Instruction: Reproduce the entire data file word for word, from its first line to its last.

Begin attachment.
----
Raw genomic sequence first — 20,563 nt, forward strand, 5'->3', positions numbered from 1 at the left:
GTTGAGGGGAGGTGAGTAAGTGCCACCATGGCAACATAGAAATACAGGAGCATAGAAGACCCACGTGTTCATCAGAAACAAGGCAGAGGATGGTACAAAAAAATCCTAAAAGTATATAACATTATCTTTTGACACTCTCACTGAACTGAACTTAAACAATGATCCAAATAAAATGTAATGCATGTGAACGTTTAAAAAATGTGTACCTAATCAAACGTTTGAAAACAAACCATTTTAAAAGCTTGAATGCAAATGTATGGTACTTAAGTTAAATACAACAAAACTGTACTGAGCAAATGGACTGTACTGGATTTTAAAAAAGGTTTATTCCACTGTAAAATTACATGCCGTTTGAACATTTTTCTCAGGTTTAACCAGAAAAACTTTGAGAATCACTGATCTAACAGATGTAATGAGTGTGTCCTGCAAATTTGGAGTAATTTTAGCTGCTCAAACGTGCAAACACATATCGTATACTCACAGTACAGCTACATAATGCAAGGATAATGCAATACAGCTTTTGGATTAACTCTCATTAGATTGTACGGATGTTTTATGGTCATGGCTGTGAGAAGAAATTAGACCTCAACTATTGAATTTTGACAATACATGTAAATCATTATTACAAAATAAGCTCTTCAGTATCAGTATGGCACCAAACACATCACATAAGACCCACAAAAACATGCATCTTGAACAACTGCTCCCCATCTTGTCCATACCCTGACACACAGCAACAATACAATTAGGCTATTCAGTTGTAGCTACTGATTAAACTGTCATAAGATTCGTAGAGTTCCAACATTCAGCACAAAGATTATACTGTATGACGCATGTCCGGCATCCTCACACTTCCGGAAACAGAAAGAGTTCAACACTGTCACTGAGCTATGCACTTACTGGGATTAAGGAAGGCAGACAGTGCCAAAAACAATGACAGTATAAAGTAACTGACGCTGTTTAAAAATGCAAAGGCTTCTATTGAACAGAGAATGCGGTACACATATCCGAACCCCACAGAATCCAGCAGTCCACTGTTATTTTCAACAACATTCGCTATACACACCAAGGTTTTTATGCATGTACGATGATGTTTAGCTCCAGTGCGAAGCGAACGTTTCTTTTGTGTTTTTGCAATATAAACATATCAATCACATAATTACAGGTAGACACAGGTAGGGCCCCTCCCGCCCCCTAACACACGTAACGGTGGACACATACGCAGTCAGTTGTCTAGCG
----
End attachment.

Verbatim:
Raw genomic sequence first — 20,563 nt, forward strand, 5'->3', positions numbered from 1 at the left:
GTTGAGGGGAGGTGAGTAAGTGCCACCATGGCAACATAGAAATACAGGAGCATAGAAGACCCACGTGTTCATCAGAAACAAGGCAGAGGATGGTACAAAAAAATCCTAAAAGTATATAACATTATCTTTTGACACTCTCACTGAACTGAACTTAAACAATGATCCAAATAAAATGTAATGCATGTGAACGTTTAAAAAATGTGTACCTAATCAAACGTTTGAAAACAAACCATTTTAAAAGCTTGAATGCAAATGTATGGTACTTAAGTTAAATACAACAAAACTGTACTGAGCAAATGGACTGTACTGGATTTTAAAAAAGGTTTATTCCACTGTAAAATTACATGCCGTTTGAACATTTTTCTCAGGTTTAACCAGAAAAACTTTGAGAATCACTGATCTAACAGATGTAATGAGTGTGTCCTGCAAATTTGGAGTAATTTTAGCTGCTCAAACGTGCAAACACATATCGTATACTCACAGTACAGCTACATAATGCAAGGATAATGCAATACAGCTTTTGGATTAACTCTCATTAGATTGTACGGATGTTTTATGGTCATGGCTGTGAGAAGAAATTAGACCTCAACTATTGAATTTTGACAATACATGTAAATCATTATTACAAAATAAGCTCTTCAGTATCAGTATGGCACCAAACACATCACATAAGACCCACAAAAACATGCATCTTGAACAACTGCTCCCCATCTTGTCCATACCCTGACACACAGCAACAATACAATTAGGCTATTCAGTTGTAGCTACTGATTAAACTGTCATAAGATTCGTAGAGTTCCAACATTCAGCACAAAGATTATACTGTATGACGCATGTCCGGCATCCTCACACTTCCGGAAACAGAAAGAGTTCAACACTGTCACTGAGCTATGCACTTACTGGGATTAAGGAAGGCAGACAGTGCCAAAAACAATGACAGTATAAAGTAACTGACGCTGTTTAAAAATGCAAAGGCTTCTATTGAACAGAGAATGCGGTACACATATCCGAACCCCACAGAATCCAGCAGTCCACTGTTATTTTCAACAACATTCGCTATACACACCAAGGTTTTTATGCATGTACGATGATGTTTAGCTCCAGTGCGAAGCGAACGTTTCTTTTGTGTTTTTGCAATATAAACATATCAATCACATAATTACAGGTAGACACAGGTAGGGCCCCTCCCGCCCCCTAACACACGTAACGGTGGACACATACGCAGTCAGTTGTCTAGCG